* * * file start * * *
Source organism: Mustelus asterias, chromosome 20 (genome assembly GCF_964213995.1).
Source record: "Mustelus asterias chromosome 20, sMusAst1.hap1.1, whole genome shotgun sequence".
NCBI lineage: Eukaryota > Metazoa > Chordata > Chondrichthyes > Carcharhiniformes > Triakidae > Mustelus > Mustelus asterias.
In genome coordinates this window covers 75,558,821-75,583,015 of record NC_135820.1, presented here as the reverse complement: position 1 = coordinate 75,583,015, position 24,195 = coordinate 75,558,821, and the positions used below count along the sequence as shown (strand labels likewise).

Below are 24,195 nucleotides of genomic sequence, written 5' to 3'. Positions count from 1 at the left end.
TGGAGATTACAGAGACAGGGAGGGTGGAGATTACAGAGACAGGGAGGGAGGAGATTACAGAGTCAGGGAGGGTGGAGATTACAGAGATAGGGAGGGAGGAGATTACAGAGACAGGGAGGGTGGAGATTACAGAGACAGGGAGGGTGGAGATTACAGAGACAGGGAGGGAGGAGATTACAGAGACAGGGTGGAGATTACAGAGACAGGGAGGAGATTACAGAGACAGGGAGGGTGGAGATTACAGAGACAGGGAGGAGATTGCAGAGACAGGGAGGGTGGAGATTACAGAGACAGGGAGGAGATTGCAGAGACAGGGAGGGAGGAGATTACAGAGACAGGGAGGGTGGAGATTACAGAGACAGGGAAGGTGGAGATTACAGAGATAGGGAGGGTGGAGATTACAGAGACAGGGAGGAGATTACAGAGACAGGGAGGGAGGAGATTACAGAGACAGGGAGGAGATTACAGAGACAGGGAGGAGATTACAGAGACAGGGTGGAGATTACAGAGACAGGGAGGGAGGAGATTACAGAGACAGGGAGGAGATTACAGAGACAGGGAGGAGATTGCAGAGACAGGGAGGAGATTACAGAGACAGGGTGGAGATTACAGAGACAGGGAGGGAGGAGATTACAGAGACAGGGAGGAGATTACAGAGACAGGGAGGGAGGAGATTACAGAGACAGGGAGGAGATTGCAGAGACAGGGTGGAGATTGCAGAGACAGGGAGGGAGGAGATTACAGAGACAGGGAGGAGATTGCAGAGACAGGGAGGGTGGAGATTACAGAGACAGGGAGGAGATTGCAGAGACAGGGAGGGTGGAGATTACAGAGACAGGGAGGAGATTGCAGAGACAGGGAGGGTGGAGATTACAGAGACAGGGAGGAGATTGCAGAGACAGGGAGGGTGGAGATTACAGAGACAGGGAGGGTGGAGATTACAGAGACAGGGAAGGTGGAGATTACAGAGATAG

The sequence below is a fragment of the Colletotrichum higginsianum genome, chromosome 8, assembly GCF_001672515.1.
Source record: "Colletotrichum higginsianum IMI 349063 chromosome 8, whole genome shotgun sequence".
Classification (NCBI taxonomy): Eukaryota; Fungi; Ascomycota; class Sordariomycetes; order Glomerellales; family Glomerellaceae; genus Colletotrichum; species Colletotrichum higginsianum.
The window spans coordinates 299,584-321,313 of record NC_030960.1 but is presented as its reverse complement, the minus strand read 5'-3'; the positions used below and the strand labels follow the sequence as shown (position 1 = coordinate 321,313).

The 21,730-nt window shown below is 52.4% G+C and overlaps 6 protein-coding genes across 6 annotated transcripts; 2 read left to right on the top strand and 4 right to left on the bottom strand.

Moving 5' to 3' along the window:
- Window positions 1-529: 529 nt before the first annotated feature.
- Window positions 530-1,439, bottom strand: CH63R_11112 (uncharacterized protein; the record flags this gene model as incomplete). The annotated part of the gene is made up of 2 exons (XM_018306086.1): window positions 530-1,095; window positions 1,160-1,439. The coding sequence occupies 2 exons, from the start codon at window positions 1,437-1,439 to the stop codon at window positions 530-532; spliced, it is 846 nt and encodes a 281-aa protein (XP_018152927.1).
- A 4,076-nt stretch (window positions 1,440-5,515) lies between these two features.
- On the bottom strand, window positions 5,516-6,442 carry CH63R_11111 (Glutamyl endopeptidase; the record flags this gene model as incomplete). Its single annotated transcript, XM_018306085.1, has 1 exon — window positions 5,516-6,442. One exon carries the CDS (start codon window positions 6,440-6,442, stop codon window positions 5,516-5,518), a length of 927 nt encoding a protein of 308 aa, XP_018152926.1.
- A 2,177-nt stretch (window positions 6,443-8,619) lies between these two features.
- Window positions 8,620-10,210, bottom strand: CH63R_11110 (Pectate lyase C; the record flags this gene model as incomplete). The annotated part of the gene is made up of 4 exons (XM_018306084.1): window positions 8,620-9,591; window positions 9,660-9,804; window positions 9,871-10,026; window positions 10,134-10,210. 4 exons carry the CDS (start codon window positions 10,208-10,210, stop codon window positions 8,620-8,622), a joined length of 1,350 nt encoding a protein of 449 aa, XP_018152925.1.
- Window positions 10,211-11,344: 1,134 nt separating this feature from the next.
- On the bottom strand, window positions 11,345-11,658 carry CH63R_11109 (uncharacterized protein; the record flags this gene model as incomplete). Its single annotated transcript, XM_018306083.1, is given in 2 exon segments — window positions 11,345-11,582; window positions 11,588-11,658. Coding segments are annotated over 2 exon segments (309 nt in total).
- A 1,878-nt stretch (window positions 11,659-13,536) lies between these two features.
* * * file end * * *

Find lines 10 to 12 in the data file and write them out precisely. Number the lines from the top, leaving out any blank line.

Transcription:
The window spans coordinates 299,584-321,313 of record NC_030960.1 but is presented as its reverse complement, the minus strand read 5'-3'; the positions used below and the strand labels follow the sequence as shown (position 1 = coordinate 321,313).

The 21,730-nt window shown below is 52.4% G+C and overlaps 6 protein-coding genes across 6 annotated transcripts; 2 read left to right on the top strand and 4 right to left on the bottom strand.

Moving 5' to 3' along the window: